A few years back The Editor (aka Don B.) started riding with the Stockton Bicycle Club. He was a strong rider on flat terrain but he was a big guy (read ‘overweight’) and couldn’t climb at all. After losing 30 lbs. over the course of a year of careful, disciplined eating and increased exercise including cycling, he is no longer a big guy. And last month he completed all five passes of the Death Ride in the Sierras;  129 miles and 15,000 feet of climbing. In one day! So he went from not being able to climb at all to climbing everything in sight.

The Editor plans to use the same disciplined approach that achieved all this to get even stronger.  And for some reason that I cannot remember, I agreed to loan him the most effective device for cyclists who want to improve, a power meter. Why I wish to help someone I already have difficulty keeping up with get even better is a good question, but I have done so.

Remember a few months back I wrote that speed and distance were not good ways to see how hard a ride is? I wrote that what mattered was how hard you rode, and for how long. Your heart rate gives you some idea of this, but a power meter measures you actual effort in watts. Wind, gradient, road surface and presence of other cyclists all affect your speed, but the power meter factors all that out. 250 watts might be 30 mph on flat ground with a big tail wind, or 4 mph laboring through the 20% sections of Pacific Grade; the effort is the same.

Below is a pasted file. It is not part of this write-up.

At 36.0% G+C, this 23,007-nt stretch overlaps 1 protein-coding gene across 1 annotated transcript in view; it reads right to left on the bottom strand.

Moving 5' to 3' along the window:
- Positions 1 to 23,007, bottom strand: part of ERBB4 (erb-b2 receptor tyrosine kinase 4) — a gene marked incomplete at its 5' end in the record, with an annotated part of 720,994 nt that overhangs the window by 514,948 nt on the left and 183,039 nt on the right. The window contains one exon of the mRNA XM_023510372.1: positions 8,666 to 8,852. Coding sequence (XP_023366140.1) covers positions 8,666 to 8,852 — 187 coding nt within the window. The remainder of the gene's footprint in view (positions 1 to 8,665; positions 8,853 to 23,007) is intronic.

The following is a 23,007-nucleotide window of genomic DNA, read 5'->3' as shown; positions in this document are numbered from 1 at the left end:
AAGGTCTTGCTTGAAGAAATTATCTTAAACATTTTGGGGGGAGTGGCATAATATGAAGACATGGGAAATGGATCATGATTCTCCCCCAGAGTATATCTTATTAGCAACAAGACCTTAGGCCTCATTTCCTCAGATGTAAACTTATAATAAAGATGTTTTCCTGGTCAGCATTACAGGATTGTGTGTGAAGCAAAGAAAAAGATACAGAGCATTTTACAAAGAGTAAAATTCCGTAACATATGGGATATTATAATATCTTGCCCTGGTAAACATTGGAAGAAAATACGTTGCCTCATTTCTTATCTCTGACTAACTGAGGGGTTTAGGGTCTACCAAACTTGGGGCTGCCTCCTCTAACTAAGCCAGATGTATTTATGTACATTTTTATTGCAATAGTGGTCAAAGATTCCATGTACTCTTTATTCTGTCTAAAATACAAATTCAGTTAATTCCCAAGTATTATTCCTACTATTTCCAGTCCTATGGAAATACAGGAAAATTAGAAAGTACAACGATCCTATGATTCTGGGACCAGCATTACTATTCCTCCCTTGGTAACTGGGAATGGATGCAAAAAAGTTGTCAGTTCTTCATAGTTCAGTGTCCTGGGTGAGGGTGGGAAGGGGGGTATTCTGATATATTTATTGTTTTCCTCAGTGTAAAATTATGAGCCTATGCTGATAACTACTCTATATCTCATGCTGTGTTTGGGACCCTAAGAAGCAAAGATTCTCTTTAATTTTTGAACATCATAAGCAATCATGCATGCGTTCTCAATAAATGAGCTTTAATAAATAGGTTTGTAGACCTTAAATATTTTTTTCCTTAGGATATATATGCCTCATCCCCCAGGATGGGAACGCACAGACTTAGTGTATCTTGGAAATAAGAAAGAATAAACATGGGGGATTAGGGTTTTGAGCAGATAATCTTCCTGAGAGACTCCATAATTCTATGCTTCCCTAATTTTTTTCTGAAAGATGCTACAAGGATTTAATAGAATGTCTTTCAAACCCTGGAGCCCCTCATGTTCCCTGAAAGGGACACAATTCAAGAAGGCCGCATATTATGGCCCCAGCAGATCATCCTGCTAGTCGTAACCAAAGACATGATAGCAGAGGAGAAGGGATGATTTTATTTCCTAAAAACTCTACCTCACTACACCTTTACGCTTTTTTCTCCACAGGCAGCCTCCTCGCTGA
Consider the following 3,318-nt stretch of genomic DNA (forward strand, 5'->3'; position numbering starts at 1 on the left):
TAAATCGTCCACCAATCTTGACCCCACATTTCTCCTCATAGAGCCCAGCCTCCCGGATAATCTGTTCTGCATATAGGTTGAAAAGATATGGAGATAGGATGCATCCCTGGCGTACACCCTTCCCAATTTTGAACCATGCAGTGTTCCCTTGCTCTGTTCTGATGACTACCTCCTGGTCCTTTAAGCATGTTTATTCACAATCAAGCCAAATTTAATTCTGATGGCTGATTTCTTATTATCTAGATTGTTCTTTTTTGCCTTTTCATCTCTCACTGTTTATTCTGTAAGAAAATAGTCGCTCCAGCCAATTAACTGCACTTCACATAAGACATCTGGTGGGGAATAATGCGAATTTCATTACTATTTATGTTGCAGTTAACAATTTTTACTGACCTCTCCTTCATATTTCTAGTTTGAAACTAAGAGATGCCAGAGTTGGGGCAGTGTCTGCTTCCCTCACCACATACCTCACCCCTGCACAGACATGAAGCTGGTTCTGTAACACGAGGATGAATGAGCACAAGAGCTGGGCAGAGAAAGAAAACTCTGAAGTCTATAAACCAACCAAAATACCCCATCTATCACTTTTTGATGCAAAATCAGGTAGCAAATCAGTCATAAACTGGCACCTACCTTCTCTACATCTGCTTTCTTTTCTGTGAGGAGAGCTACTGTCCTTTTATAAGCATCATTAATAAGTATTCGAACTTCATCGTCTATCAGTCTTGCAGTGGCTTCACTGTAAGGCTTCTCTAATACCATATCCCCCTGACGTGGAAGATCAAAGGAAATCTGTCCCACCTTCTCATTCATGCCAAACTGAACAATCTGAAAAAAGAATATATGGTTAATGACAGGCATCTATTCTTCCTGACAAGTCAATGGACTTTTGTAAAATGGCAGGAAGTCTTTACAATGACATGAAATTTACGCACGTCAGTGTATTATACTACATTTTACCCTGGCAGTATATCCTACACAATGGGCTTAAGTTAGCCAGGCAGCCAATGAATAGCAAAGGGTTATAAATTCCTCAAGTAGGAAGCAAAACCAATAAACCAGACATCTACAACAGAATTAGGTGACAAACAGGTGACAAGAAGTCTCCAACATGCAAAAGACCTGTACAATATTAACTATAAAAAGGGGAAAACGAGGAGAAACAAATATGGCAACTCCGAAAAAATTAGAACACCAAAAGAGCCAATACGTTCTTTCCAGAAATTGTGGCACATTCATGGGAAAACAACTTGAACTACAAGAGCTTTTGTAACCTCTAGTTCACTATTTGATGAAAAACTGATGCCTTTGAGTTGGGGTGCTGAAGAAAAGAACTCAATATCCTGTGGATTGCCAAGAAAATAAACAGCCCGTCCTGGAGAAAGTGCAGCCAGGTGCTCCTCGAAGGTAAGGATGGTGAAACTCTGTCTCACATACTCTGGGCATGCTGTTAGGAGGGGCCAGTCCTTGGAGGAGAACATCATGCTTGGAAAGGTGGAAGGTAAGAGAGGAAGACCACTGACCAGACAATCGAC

The Picture of Painful Progress

This information is invaluable for cycling improvement.  A power meter allows you to target the intensity of your training with precision and observe progress with objective data.  The photo is a sample of what one of my interval workouts looks like when the data is uploaded to a software program. Seeing your effort displayed in the diagram is satisfying and quite motivating; I want to finish the workout even when it hurts (and it does hurt) so I can see the pretty picture.

The technology used to be prohibitively expensive and only the most elite pros used it, but prices have come way down and now many enthusiastic amateurs can afford this valuable tool. I’ve been using one since 2005 and there is no question I have gone from ‘weak rider’ to ‘slightly less weak’ rider.

The Editor seems to be a numbers guy (he majored in Finance, I think he mentioned once). And we know he is disciplined and motivated. With this device  and the information it provides who knows what additional progress he can make? I may come to regret giving him tools and help he really doesn’t need, but I don’t think so. When he drops me at least I’ll know the power it took to do so. Accurately too!

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Hear No Evil..

Great on an airplane, a bad idea on the bike.

 

… and not much of anything else.